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RickH last won the day on February 11 2014

RickH had the most liked content!


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  1. That looks great! Did you refer to the old Airfix magazine convrsion article, or plan it all on your own? I've just been thinking I need to re-read that book, followed by C.S. Forester's "The Ship", another good cruiser novel.
  2. Thanks, Gil. That was just what I needed to hear. I have just been trying to get the nerve up to start some seatbelts. You airoplane guys make it look so good, I hope it doesn't take too long to get the technique. Rick
  3. Indeed they are photo-etched. The real one has an odd shape - not just a cone, but a tapered-kinda thing. (I didn't take enough geometry in college to properly define the hyperboloid thingie.) I guess I was lucky to start with the forward one. The curve seems constant for the lower part, and then the platform happens at the junction of lower and upper. On the after mast, the platform is in the middle of the lower part, so there will be a visible junction for the top to bottom halves. And for both of them, the photo-etch wraps around and has to be glued to join. That vertical joining line seems kind of like the seam on the back of ladies' nylons. It's perfectly obvious it has to be theer, but it's perfectly obvious that it spoils the effect. Still and all, a fun learning experience.
  4. Still working on the project - about 60% done. Historically, Rhode Island was one of the Virginia class of pre-dreadnaughts which made the 1907 cruise with the Great White Fleet and was obsolete by the time she returned home in 1909. She lived on as a second class battleship and served as a convoy escort in WWI. On the other hand, Chris mentioned the ships that were sold to Greece - they were Idaho and Mississippi (probly because nobody could spell it). And indeed, it would be fun to fun to make a model of a Greek WWI subject in an event like this.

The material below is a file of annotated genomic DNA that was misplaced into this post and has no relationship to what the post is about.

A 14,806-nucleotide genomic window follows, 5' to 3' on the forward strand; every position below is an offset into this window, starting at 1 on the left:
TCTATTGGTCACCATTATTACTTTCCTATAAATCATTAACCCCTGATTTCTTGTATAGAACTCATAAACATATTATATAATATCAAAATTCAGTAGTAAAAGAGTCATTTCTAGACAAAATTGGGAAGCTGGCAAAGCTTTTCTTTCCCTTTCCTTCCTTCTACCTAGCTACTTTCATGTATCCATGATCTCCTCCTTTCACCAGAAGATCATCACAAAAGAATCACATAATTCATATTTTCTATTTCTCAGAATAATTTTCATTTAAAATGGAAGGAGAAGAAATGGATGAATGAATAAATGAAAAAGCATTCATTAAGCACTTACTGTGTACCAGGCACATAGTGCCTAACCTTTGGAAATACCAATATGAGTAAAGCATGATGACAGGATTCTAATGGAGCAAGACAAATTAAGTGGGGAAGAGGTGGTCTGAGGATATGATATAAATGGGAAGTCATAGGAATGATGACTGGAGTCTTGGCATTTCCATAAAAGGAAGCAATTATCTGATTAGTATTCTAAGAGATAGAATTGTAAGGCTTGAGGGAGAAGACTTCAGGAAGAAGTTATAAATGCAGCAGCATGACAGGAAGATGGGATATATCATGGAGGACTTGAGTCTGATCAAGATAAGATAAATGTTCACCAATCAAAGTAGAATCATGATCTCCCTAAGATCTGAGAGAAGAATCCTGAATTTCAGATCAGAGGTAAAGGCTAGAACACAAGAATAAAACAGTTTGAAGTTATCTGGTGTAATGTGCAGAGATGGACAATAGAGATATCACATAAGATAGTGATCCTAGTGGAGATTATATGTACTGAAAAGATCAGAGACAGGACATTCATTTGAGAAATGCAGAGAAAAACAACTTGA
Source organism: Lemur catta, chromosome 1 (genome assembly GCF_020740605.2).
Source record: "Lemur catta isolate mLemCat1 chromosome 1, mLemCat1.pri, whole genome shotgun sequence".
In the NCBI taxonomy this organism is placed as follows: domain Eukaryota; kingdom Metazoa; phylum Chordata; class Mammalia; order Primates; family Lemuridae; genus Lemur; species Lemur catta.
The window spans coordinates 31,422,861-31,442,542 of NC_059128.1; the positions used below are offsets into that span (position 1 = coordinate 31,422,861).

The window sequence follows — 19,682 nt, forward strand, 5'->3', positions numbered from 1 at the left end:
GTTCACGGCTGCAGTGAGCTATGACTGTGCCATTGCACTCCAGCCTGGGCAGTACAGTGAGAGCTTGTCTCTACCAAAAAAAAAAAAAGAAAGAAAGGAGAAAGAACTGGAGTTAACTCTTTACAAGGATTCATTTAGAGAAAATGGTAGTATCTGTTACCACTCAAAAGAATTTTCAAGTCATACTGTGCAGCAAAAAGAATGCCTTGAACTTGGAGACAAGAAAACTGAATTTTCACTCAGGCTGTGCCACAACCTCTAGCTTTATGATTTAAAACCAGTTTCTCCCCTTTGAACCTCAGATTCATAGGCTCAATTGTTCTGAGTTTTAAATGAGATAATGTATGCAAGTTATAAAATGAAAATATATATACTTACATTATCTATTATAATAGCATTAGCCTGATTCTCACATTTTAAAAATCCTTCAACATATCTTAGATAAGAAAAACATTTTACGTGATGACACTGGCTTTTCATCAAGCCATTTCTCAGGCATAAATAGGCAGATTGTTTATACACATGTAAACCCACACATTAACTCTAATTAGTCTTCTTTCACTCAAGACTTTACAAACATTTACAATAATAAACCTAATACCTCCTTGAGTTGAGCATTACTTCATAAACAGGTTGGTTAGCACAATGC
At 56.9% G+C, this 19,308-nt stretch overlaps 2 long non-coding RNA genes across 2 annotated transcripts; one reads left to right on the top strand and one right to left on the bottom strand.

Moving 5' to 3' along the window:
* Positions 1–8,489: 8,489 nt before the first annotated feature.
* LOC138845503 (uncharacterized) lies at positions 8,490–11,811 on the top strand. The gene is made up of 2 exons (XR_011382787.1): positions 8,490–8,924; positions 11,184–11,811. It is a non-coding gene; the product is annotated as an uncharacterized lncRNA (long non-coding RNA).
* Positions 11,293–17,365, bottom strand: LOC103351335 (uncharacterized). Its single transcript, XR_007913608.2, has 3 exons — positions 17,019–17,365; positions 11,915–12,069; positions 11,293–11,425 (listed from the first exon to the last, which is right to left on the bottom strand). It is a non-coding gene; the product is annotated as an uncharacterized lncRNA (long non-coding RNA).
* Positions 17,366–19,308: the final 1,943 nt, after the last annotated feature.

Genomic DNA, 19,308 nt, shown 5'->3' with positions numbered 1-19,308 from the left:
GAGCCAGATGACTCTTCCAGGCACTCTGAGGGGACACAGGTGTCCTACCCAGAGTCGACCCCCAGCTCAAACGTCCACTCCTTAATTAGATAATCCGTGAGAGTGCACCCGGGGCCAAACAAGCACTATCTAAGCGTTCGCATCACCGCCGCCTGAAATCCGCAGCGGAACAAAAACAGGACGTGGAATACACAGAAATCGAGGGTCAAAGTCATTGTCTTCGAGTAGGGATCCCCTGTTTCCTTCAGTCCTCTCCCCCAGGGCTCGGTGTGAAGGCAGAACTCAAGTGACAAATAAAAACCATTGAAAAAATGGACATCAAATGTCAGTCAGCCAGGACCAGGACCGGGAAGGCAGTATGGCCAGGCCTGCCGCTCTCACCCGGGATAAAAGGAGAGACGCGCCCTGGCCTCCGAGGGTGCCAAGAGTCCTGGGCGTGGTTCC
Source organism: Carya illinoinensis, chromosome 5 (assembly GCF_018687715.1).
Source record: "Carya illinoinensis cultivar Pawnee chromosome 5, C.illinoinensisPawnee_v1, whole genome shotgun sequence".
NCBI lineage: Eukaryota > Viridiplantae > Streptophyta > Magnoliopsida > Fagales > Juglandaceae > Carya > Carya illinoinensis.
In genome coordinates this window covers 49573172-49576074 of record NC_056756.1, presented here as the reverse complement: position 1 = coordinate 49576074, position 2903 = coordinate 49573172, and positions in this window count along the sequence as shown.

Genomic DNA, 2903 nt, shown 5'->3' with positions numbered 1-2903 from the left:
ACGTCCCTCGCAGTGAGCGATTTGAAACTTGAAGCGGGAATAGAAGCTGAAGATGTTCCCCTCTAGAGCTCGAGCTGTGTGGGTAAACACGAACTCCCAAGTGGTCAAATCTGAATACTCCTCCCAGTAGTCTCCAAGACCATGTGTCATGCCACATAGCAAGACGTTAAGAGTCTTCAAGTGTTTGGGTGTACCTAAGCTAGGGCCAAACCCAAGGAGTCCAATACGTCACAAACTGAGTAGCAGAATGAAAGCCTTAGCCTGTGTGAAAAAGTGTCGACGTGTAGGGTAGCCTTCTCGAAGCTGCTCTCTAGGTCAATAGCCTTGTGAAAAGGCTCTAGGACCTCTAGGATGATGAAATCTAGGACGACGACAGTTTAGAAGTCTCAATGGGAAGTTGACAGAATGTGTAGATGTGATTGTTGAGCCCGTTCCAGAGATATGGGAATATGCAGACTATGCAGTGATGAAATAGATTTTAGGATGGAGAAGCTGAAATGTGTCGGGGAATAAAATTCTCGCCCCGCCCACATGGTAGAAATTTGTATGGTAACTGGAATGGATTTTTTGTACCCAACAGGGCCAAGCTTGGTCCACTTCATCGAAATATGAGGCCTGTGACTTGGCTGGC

5. I'm still plugging on the USS Rhode Island kit. It took a lot of effort to get the deck right, and it doesn't show well in this light. Along the way, I have been working on another WWI kit as a bit of a warm-up for Rhode Island. The White Ensign HMS Chester cruiser has been a little more work than I excpected. It is presently 50-60% complete; still needing davits, railings, masts and rigging.
  6. The Rhode Island kit is from Niko, rather than Samek. After I finally got things all written out, it turns out that each of the US old battleship classes are either made by Niko or by Samek, but nothing is made by both manufacturers. Sounds kind like a non-compete agreement, but at this point we are the winner because we have kits for all the classes. This will be my first US cagemast build, so I am hoping for the best.
  7. This sounds like fun. I will be working on USS Rhode Island, a predreadnought which served om Atlantic convoy duty dring the US period f involvement in WWI. Rick